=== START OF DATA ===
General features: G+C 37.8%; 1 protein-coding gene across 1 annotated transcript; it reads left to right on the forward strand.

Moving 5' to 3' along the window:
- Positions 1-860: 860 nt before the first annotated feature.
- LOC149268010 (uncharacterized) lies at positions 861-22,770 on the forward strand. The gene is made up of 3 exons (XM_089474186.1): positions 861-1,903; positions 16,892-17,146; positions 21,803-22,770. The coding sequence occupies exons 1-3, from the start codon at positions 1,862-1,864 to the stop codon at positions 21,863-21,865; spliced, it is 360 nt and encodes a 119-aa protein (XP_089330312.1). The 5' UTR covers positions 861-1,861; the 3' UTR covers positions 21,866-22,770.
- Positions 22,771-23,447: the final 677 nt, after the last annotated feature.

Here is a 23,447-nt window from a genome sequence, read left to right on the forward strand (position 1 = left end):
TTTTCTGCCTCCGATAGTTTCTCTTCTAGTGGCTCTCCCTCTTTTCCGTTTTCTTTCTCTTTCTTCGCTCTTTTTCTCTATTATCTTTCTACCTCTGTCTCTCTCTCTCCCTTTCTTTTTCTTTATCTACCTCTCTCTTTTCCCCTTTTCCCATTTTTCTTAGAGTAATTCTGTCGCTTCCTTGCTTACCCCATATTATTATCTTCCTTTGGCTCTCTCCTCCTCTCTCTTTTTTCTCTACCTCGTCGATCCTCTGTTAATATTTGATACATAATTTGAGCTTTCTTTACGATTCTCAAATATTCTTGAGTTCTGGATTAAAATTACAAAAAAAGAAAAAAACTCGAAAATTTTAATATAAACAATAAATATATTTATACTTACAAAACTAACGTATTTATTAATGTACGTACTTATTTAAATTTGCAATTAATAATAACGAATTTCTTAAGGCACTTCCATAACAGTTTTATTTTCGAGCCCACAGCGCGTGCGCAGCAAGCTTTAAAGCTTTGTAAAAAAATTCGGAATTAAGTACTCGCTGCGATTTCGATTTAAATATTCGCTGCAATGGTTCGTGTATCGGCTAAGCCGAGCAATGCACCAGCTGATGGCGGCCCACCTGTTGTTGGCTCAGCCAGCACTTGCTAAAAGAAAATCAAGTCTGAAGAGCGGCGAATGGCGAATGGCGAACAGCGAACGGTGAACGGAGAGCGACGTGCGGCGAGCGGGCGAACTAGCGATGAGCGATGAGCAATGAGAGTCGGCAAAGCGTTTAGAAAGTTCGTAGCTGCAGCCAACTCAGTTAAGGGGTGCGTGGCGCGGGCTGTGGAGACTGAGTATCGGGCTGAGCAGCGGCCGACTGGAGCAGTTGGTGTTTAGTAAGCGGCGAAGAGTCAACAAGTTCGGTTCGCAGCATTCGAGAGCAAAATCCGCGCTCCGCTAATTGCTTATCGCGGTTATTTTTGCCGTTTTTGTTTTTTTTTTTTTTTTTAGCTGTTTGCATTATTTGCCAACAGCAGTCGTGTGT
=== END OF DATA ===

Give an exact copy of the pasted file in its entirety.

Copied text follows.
General features: G+C 37.8%; 1 protein-coding gene across 1 annotated transcript; it reads left to right on the forward strand.

Moving 5' to 3' along the window:
- Positions 1-860: 860 nt before the first annotated feature.
- LOC149268010 (uncharacterized) lies at positions 861-22,770 on the forward strand. The gene is made up of 3 exons (XM_089474186.1): positions 861-1,903; positions 16,892-17,146; positions 21,803-22,770. The coding sequence occupies exons 1-3, from the start codon at positions 1,862-1,864 to the stop codon at positions 21,863-21,865; spliced, it is 360 nt and encodes a 119-aa protein (XP_089330312.1). The 5' UTR covers positions 861-1,861; the 3' UTR covers positions 21,866-22,770.
- Positions 22,771-23,447: the final 677 nt, after the last annotated feature.

Here is a 23,447-nt window from a genome sequence, read left to right on the forward strand (position 1 = left end):
TTTTCTGCCTCCGATAGTTTCTCTTCTAGTGGCTCTCCCTCTTTTCCGTTTTCTTTCTCTTTCTTCGCTCTTTTTCTCTATTATCTTTCTACCTCTGTCTCTCTCTCTCCCTTTCTTTTTCTTTATCTACCTCTCTCTTTTCCCCTTTTCCCATTTTTCTTAGAGTAATTCTGTCGCTTCCTTGCTTACCCCATATTATTATCTTCCTTTGGCTCTCTCCTCCTCTCTCTTTTTTCTCTACCTCGTCGATCCTCTGTTAATATTTGATACATAATTTGAGCTTTCTTTACGATTCTCAAATATTCTTGAGTTCTGGATTAAAATTACAAAAAAAGAAAAAAACTCGAAAATTTTAATATAAACAATAAATATATTTATACTTACAAAACTAACGTATTTATTAATGTACGTACTTATTTAAATTTGCAATTAATAATAACGAATTTCTTAAGGCACTTCCATAACAGTTTTATTTTCGAGCCCACAGCGCGTGCGCAGCAAGCTTTAAAGCTTTGTAAAAAAATTCGGAATTAAGTACTCGCTGCGATTTCGATTTAAATATTCGCTGCAATGGTTCGTGTATCGGCTAAGCCGAGCAATGCACCAGCTGATGGCGGCCCACCTGTTGTTGGCTCAGCCAGCACTTGCTAAAAGAAAATCAAGTCTGAAGAGCGGCGAATGGCGAATGGCGAACAGCGAACGGTGAACGGAGAGCGACGTGCGGCGAGCGGGCGAACTAGCGATGAGCGATGAGCAATGAGAGTCGGCAAAGCGTTTAGAAAGTTCGTAGCTGCAGCCAACTCAGTTAAGGGGTGCGTGGCGCGGGCTGTGGAGACTGAGTATCGGGCTGAGCAGCGGCCGACTGGAGCAGTTGGTGTTTAGTAAGCGGCGAAGAGTCAACAAGTTCGGTTCGCAGCATTCGAGAGCAAAATCCGCGCTCCGCTAATTGCTTATCGCGGTTATTTTTGCCGTTTTTGTTTTTTTTTTTTTTTTTAGCTGTTTGCATTATTTGCCAACAGCAGTCGTGTGT